The Status of the Alabama Primary Care Physician Workforce (2018) – Policy Paper

Produced by the Office for Family Health Education & Research, UAB School of Medicine, this policy paper is designed to evaluate the availability of Alabama’s primary care physicians to Alabama residents using rational service areas (RSAs) for primary care (PCSAs) that are both descriptive and normative, based on spatial accessibility, and meet federal criteria for Health Resources & Services Administration (HRSA) Rational Service Areas.  It is also designed to establish the number of primary care physicians (PCPs) that are needed to allow Alabama’s residents access to a PCP within a 30 minute drive time from their residence location (spatial accessibility).

Policy Paper – The status of the Alabama primary care workforce

Alabama Primary Care Service Areas – Policy Paper

This policy paper, produced by the Office for Family Health Education & Research at the UAB School of Medicine, is designed to create primary care rational service areas (PCSA) for Alabama that are both descriptive and normative, based on spatial accessibility and which meet federal criteria for HRSA Rational Service Areas (RSA).  In addition, it will establish an Alabama statewide network of federally defined PCSAs that serve as geographic units wherein defined populations of Alabama residents have access to primary care physicians at a functional geographic level (spatial accessibility).

Policy Paper- Alabama Primary Care Service Areas

Integrated Residency helps retain students in a regional campus residency program

David L. Bramm, MD;  Paula Clawson

Family Medicine Integrated Residency (IR) at the UAB School of Medicine Integrated Residency (IR) at the UABSchool of Medicine,Huntsville Regional Medicine Campus is designed to attract rural students and to fully prepare them for Family Medicine Residency. It also provides a recruiting method for the residency to retain in-state medical school graduates. The 2017-18 pilot year had 5fourth year medical students enrolled and they all matched in the Huntsville residency.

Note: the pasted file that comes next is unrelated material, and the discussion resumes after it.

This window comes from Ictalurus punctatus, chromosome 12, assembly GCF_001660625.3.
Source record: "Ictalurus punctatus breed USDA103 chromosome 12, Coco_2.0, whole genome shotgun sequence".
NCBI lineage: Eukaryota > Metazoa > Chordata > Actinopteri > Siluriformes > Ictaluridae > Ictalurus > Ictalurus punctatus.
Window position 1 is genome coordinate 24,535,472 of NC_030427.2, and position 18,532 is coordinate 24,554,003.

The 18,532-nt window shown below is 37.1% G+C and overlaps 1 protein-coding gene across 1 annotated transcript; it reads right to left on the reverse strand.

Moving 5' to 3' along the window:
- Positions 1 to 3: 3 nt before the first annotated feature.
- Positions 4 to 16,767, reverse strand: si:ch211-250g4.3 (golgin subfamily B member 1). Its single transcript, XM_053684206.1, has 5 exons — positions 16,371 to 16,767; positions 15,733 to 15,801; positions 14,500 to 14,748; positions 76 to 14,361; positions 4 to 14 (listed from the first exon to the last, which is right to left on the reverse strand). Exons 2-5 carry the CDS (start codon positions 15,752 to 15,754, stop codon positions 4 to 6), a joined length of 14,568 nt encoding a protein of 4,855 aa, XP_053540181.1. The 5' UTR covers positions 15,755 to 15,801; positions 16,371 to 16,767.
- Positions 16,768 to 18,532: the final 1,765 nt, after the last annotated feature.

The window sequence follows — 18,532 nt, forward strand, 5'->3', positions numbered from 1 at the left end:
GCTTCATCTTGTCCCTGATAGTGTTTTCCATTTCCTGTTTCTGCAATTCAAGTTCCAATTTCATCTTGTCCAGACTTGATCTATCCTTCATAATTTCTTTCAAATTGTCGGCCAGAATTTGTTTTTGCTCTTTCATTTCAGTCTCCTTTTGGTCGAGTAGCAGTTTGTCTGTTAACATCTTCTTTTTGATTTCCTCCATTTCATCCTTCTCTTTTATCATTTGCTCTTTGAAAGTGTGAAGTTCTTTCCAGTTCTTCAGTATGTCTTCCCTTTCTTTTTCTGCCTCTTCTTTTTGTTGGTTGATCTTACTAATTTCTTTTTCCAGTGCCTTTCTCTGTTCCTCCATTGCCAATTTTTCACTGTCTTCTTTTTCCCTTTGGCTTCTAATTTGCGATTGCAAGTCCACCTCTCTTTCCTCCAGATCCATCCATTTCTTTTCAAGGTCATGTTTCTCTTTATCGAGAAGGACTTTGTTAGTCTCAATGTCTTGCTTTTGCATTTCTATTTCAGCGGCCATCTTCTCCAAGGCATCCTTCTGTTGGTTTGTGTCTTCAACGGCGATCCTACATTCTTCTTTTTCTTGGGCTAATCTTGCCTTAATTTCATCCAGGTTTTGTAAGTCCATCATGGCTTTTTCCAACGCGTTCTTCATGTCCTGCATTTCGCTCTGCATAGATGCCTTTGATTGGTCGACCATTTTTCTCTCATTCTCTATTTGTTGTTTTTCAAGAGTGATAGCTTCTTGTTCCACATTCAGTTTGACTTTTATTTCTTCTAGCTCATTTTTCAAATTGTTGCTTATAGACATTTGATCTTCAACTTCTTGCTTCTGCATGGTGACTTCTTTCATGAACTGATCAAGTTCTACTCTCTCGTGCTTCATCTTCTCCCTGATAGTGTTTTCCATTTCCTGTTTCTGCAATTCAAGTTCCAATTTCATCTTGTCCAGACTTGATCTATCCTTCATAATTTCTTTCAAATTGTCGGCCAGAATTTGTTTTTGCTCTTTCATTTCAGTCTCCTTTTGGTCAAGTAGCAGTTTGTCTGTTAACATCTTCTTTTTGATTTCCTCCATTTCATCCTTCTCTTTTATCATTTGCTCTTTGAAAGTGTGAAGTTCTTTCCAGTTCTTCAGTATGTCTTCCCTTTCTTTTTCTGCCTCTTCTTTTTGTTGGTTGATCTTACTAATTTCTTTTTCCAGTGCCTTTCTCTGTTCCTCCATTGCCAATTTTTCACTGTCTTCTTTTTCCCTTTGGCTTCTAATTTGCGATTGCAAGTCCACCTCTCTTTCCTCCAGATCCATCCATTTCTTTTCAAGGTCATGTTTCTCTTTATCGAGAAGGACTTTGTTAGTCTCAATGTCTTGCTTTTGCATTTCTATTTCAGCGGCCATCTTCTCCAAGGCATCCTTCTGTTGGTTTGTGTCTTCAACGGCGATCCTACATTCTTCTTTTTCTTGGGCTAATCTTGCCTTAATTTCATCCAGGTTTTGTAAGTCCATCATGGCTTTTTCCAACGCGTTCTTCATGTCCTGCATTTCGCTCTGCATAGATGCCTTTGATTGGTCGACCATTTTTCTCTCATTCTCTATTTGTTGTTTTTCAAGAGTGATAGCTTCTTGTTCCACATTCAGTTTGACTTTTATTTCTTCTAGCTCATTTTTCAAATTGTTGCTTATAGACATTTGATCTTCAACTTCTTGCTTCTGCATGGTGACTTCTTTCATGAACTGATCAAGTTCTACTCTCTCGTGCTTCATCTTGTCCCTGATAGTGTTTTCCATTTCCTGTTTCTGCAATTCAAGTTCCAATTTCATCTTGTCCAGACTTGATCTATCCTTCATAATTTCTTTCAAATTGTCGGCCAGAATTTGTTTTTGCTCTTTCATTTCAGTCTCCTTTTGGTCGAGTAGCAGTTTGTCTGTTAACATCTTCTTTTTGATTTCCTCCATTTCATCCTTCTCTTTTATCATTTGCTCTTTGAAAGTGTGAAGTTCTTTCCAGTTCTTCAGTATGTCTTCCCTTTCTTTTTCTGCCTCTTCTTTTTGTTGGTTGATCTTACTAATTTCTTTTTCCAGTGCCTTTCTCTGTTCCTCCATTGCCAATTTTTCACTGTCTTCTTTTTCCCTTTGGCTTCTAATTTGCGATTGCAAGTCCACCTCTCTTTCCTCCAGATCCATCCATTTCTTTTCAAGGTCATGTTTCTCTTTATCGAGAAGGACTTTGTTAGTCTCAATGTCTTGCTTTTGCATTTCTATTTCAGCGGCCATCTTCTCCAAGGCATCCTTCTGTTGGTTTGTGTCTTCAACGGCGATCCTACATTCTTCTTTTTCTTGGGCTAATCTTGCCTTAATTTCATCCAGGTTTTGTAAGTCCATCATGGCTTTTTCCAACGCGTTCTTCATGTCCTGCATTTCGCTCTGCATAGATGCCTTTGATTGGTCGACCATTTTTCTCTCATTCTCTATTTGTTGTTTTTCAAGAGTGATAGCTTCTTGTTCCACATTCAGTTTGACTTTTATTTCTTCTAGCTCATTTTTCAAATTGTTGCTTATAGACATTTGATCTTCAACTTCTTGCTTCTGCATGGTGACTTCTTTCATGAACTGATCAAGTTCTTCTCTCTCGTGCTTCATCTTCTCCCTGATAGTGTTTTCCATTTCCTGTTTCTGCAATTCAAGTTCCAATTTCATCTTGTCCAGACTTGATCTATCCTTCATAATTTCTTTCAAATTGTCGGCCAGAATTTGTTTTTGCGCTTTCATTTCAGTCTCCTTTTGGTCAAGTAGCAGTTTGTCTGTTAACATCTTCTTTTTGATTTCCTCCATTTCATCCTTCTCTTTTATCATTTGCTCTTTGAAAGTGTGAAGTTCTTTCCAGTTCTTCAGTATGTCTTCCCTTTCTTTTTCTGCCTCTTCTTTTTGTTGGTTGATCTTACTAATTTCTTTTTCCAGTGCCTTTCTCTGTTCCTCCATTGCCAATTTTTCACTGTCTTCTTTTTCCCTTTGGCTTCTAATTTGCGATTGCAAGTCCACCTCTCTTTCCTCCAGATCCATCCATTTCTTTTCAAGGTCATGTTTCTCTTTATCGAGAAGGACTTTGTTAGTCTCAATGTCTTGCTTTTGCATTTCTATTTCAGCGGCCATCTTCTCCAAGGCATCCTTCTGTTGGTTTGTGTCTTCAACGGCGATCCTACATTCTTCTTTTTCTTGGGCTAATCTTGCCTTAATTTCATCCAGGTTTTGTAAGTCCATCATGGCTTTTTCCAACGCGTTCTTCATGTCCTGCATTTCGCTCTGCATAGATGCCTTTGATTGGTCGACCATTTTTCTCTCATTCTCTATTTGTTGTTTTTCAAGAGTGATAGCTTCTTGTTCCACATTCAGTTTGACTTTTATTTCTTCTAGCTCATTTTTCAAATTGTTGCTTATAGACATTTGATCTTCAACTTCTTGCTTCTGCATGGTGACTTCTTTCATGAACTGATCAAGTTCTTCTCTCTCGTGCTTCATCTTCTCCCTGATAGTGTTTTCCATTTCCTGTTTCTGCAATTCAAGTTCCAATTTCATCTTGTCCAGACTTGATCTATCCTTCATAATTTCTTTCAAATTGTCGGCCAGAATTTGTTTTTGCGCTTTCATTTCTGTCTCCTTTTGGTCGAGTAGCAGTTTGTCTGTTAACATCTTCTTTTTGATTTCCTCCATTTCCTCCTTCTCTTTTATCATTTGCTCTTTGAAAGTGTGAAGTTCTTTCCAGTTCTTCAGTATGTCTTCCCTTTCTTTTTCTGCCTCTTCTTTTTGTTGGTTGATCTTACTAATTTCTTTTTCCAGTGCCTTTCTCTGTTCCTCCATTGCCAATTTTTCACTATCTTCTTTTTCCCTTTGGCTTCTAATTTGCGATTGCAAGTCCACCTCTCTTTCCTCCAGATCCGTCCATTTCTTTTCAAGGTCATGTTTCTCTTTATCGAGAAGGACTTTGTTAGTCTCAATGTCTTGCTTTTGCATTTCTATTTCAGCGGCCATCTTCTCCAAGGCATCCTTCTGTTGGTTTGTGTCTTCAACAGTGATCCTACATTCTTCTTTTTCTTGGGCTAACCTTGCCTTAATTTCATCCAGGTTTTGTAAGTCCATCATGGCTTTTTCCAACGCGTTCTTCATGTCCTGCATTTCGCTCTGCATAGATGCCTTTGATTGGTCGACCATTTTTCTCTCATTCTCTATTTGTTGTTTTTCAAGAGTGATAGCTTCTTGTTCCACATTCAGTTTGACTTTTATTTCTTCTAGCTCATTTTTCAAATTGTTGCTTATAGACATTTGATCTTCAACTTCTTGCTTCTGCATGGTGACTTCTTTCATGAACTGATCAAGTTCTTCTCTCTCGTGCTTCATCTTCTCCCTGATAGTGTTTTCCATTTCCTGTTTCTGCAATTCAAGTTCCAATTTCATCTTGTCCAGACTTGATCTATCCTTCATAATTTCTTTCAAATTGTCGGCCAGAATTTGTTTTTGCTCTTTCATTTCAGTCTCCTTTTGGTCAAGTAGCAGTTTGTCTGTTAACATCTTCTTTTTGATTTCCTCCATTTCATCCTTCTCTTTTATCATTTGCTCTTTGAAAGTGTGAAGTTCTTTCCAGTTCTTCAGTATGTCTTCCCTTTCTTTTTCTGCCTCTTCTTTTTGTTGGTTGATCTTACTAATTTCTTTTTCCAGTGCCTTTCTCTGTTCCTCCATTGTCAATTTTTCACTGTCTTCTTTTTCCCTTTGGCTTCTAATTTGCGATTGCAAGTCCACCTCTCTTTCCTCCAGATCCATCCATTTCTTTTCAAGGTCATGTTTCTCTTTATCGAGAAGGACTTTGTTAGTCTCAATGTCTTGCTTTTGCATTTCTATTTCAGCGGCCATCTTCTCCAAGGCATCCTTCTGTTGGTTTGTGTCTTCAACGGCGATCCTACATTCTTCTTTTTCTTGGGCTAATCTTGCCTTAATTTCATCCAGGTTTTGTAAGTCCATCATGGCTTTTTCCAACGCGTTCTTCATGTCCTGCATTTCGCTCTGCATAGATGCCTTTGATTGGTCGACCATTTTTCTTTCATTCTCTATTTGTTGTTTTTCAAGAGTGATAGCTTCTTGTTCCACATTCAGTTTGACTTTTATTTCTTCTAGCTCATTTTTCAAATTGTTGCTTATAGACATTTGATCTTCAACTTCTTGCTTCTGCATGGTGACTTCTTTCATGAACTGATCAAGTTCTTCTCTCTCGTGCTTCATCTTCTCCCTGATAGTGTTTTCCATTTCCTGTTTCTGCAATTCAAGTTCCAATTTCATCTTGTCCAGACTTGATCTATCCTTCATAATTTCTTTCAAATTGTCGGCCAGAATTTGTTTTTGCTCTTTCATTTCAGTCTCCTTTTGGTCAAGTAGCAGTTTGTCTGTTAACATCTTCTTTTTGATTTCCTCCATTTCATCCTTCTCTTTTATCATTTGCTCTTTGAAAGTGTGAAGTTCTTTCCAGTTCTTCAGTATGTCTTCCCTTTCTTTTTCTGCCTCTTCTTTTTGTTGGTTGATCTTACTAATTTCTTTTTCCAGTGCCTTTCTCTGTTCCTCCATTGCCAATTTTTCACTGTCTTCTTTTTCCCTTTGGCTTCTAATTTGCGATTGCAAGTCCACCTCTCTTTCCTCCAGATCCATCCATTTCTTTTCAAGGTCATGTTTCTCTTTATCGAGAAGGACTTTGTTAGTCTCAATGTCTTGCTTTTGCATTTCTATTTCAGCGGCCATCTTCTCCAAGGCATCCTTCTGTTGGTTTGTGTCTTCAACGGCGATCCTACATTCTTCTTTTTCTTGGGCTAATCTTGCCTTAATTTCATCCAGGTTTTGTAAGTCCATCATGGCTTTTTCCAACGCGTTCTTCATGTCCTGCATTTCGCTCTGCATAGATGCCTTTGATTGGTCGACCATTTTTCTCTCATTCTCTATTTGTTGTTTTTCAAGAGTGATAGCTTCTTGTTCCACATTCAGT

Since 2005, only 32.2% of the UAB Huntsville Family Medicine Residency has been filled with graduates of Alabama medical schools.  This is concerning because in Alabama, 74.7% of physicians who do both their undergraduate and graduate medical training in-state set up practice in Alabama.  This residency program accepts 12 interns per year. It is housed in the Huntsville Regional Medical Campus of the UAB School of Medicine (HRMC).

The HRMC teaches clinical skills to a cohort of third and fourth year students, approximately 35 in each class. Included in these classes are a special track of Rural Medicine Program (RMP) students who grew up in rural Alabama, expressed an interest in rural family medicine, and have been exposed to a special rural curriculum. EvenRMP students, who would seem likely to train in-state, tend to go elsewhere for residency.The entire UAB medical school graduates about 175medical students annually.

Additionally, 72students graduate from the University of South Alabama College of Medicine. Though it would seem that the Huntsville residency could attract a majority of its intern class from in-state graduates, that has not been the case as of late. It is hard to quantify why in-state students do not choose the Huntsville residency. Perhaps the reason is the successful recruiting the program does at the regional and national level; RMP students may see this as an opportunity to spread their wings outside of Alabama before returning home to set up practice(to date, 96% of the RMP graduates set up practice in Alabama).